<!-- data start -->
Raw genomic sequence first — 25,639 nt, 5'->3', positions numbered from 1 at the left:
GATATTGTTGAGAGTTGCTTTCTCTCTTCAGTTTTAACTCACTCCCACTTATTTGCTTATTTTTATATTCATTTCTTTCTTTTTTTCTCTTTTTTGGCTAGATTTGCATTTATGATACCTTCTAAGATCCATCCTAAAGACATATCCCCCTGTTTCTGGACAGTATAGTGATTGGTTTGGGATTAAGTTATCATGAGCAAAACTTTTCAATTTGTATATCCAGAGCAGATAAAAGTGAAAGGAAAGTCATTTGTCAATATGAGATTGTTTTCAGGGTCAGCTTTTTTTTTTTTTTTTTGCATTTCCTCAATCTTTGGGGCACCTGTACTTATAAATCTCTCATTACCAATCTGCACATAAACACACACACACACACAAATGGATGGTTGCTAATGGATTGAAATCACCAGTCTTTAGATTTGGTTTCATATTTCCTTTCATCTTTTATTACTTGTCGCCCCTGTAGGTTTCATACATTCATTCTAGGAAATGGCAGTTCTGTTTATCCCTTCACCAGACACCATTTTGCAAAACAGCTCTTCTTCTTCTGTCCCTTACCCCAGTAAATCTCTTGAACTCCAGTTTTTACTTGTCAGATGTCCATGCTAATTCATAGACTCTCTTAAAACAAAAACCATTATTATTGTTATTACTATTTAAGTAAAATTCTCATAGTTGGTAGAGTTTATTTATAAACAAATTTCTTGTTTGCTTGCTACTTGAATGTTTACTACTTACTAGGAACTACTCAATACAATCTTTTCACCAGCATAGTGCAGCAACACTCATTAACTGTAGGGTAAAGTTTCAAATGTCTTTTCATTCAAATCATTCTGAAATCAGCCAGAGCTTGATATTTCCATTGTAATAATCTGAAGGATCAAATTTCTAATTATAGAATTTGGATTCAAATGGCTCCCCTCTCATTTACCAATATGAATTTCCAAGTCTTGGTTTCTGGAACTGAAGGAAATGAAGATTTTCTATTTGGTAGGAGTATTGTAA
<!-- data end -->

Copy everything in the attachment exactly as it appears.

Raw genomic sequence first — 25,639 nt, 5'->3', positions numbered from 1 at the left:
GATATTGTTGAGAGTTGCTTTCTCTCTTCAGTTTTAACTCACTCCCACTTATTTGCTTATTTTTATATTCATTTCTTTCTTTTTTTCTCTTTTTTGGCTAGATTTGCATTTATGATACCTTCTAAGATCCATCCTAAAGACATATCCCCCTGTTTCTGGACAGTATAGTGATTGGTTTGGGATTAAGTTATCATGAGCAAAACTTTTCAATTTGTATATCCAGAGCAGATAAAAGTGAAAGGAAAGTCATTTGTCAATATGAGATTGTTTTCAGGGTCAGCTTTTTTTTTTTTTTTTTGCATTTCCTCAATCTTTGGGGCACCTGTACTTATAAATCTCTCATTACCAATCTGCACATAAACACACACACACACACAAATGGATGGTTGCTAATGGATTGAAATCACCAGTCTTTAGATTTGGTTTCATATTTCCTTTCATCTTTTATTACTTGTCGCCCCTGTAGGTTTCATACATTCATTCTAGGAAATGGCAGTTCTGTTTATCCCTTCACCAGACACCATTTTGCAAAACAGCTCTTCTTCTTCTGTCCCTTACCCCAGTAAATCTCTTGAACTCCAGTTTTTACTTGTCAGATGTCCATGCTAATTCATAGACTCTCTTAAAACAAAAACCATTATTATTGTTATTACTATTTAAGTAAAATTCTCATAGTTGGTAGAGTTTATTTATAAACAAATTTCTTGTTTGCTTGCTACTTGAATGTTTACTACTTACTAGGAACTACTCAATACAATCTTTTCACCAGCATAGTGCAGCAACACTCATTAACTGTAGGGTAAAGTTTCAAATGTCTTTTCATTCAAATCATTCTGAAATCAGCCAGAGCTTGATATTTCCATTGTAATAATCTGAAGGATCAAATTTCTAATTATAGAATTTGGATTCAAATGGCTCCCCTCTCATTTACCAATATGAATTTCCAAGTCTTGGTTTCTGGAACTGAAGGAAATGAAGATTTTCTATTTGGTAGGAGTATTGTAA